The readings for this Sunday are chock full of choices, especially for those of us reading Amos with the command to, "hate evil and love good, and establish justice in the gate." That statement alone needs its own separate entry.
What drew my attention in our gospel lesson from Mark about the rich young man who wants to inherit eternal life was a particular phrase used to describe how Jesus looked upon this hapless soul. The young man wants an answer to his question. Jesus repeats for him the basics of the ten commandments dealing with relationship with your fellow human beings. The young man acknowledges that he's been doing all that from his youth. And here it comes:
Jesus, looking at him, loved him and said, "You lack one thing; go, sell what you own, and give the money to the poor, and you will have treasure in heaven; then come, follow me."
I have been thinking a lot about the will to love lately. In this moment, Jesus is not speaking to this man in malice. He's having compassion for this creature who, whether he knows it or not, seems to be asking a question of how can I be more at one with God. And Jesus, knowing that to have oneness with this Love requires relinquishing control and giving up precious "things", knows that what he is about to say will challenge him in a way that he is not yet prepared to handle.
And we get the end result: the young man becomes very heavy in spirit, is shocked by this instruction, and goes away because he had many possessions. Jesus loved him against all odds of him actually taking the instruction. And he continued to love him and feel compassion for him as he sulked away.
I've been considering lately just how many times I have behaved like that rich young man. Not that I have lots of possessions that I am clinging to and refusing to sell for the benefit of giving money to the poor. If only God would bless me with such a dilemma! But my "rich young manness" has come out in the ways I have avoided instructions my trusted guides have given me to help me clarify my spiritual path. Bishop Gene Robinson told me to get a spiritual director, and Mtr. Lee Shafer gave me the name of someone. I thought, "Well, that's all good and fine, then," and refused to act until I found myself in such a state of anxiety over what was going on with me that I finally went back to one of my "thin places": the labyrinth at the Florida School of Massage in Gainesville. That made me email Rev. Nancy Mills, the previously recommended spiritual director, and I began seeing her. She recommended that I read, "The Cloud of Unknowing," by an anonymous Christian mystic of the 14th century, as centering prayer was a practice she encouraged me to do. I ordered it. I started it. I put it down where it gathered dust... until my new spirtual director asked me if I'd read, "The Cloud of Unknowing." At first, I ignored the question, which she did not accept and asked again if I had read it. Hemming and hawing as I looked at this email, I admitted I'd not really read it, no. And I knew that this was now my assignment before my next trip to see her.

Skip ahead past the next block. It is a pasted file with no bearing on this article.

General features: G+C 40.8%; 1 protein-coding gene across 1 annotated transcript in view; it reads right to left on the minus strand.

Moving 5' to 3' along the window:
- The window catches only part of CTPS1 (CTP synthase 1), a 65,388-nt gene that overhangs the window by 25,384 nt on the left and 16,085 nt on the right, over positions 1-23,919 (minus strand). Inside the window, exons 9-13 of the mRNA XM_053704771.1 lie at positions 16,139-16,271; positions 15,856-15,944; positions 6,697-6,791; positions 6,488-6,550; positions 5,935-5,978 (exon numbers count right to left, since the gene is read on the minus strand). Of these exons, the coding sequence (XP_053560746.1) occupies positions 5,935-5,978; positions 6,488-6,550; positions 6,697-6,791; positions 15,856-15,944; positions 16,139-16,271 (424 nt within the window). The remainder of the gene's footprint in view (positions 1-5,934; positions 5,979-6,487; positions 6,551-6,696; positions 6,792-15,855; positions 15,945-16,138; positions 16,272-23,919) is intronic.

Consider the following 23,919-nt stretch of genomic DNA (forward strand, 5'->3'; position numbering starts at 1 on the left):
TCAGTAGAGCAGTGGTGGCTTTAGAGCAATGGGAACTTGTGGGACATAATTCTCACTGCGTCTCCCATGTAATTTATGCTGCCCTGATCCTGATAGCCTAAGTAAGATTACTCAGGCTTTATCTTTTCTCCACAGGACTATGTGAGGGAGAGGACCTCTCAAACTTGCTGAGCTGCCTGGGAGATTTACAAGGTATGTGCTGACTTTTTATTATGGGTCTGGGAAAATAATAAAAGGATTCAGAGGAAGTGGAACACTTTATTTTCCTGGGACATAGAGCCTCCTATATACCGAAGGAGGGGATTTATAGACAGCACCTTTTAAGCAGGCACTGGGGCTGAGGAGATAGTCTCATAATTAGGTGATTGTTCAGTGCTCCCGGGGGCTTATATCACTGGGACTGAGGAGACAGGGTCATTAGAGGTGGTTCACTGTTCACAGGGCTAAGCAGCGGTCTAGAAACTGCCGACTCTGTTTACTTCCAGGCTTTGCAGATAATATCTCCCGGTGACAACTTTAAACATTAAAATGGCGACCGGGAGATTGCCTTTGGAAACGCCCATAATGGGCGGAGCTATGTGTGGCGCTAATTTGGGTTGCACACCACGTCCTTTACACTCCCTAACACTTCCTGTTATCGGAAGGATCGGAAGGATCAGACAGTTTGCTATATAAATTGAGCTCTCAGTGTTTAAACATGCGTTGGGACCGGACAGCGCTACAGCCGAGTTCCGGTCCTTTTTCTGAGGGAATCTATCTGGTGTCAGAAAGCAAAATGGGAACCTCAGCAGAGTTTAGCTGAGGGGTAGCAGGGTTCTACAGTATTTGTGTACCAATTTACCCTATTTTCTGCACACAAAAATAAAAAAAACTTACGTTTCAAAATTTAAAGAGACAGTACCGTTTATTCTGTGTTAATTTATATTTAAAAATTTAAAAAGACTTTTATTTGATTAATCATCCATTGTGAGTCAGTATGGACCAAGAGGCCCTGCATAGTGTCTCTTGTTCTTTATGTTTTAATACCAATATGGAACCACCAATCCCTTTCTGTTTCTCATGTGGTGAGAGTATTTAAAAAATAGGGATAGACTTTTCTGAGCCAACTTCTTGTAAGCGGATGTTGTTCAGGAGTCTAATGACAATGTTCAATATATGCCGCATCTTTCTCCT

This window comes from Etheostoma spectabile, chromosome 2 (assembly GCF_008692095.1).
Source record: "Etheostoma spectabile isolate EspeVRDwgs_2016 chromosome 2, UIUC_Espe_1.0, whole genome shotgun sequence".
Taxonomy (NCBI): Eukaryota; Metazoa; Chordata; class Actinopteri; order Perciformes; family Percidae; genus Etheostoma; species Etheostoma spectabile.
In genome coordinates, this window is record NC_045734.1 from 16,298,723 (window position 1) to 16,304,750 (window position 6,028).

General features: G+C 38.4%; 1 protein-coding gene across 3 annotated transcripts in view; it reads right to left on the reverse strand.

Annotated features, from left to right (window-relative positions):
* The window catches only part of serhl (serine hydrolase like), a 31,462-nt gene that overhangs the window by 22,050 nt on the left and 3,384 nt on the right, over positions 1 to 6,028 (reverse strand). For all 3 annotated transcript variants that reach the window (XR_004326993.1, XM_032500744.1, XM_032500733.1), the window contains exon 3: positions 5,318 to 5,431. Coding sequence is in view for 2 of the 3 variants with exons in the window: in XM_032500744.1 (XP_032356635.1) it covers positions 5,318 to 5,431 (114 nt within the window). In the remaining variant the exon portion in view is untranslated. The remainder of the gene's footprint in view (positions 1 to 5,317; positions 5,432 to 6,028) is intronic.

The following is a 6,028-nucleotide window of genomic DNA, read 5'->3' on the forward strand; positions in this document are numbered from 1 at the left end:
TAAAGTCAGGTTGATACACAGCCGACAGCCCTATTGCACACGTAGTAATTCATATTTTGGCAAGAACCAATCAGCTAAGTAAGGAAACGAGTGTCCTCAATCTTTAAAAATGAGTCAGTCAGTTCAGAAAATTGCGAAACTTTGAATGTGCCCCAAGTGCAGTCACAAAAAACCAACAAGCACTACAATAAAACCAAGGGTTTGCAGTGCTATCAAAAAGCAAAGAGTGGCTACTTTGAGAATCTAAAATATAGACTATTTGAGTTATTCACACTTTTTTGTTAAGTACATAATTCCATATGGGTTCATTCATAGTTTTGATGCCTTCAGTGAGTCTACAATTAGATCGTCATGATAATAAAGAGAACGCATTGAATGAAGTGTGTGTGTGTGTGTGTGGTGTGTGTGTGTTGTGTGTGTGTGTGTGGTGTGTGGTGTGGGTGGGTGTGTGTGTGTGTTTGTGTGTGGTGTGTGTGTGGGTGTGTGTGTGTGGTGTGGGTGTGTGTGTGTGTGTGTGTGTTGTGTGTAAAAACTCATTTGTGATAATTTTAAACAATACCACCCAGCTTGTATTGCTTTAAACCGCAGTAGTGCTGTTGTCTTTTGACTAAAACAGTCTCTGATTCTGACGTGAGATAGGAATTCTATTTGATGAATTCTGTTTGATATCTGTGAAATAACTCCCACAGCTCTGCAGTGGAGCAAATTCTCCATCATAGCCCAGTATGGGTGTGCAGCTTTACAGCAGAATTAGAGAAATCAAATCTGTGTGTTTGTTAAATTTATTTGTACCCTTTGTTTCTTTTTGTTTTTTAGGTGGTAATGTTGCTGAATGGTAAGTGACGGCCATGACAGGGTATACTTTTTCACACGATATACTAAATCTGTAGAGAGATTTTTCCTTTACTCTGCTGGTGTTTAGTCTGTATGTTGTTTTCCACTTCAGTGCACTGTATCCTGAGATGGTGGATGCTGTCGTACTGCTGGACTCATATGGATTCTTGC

And I also acknowledged how I recognize the pattern that is emerging in me: when faced with an instruction on what I need to do to become clearer about my path with God, I often will drag my feet, shift uncomfortably, and turn away sulking like that rich young man. It isn't because I don't want to follow; it's because to follow will require me to do some more letting go of control.
It also demands a greater will to love. This is where reading "The Cloud" has been giving me insight. In one part, the author uses the story in Luke of Mary and Martha to show how Mary, who is sitting spellbound at Jesus' feet, has chosen "the better part". Martha, who is angry that her sister isn't in the kitchen helping with food preparation, is complaining to Jesus about this lack of help. Jesus doesn't tell Martha, "You're wrong." What he notes is that she is consumed with other things, and Mary is focused on the one thing: oneness with God. In fact, she's so focused that all Martha's complaining doesn't seem to phase her. Thus, Mary is the contemplative. And Jesus refers to this as being "the better part."
To inherit eternal life means to be more at one with the Source of Love. And to do that is not so much about following a formula of "doing good" but shedding those "things" that keep us from being still and focused on the Source. This appears to be the key to entering into the Love that gives eternal life.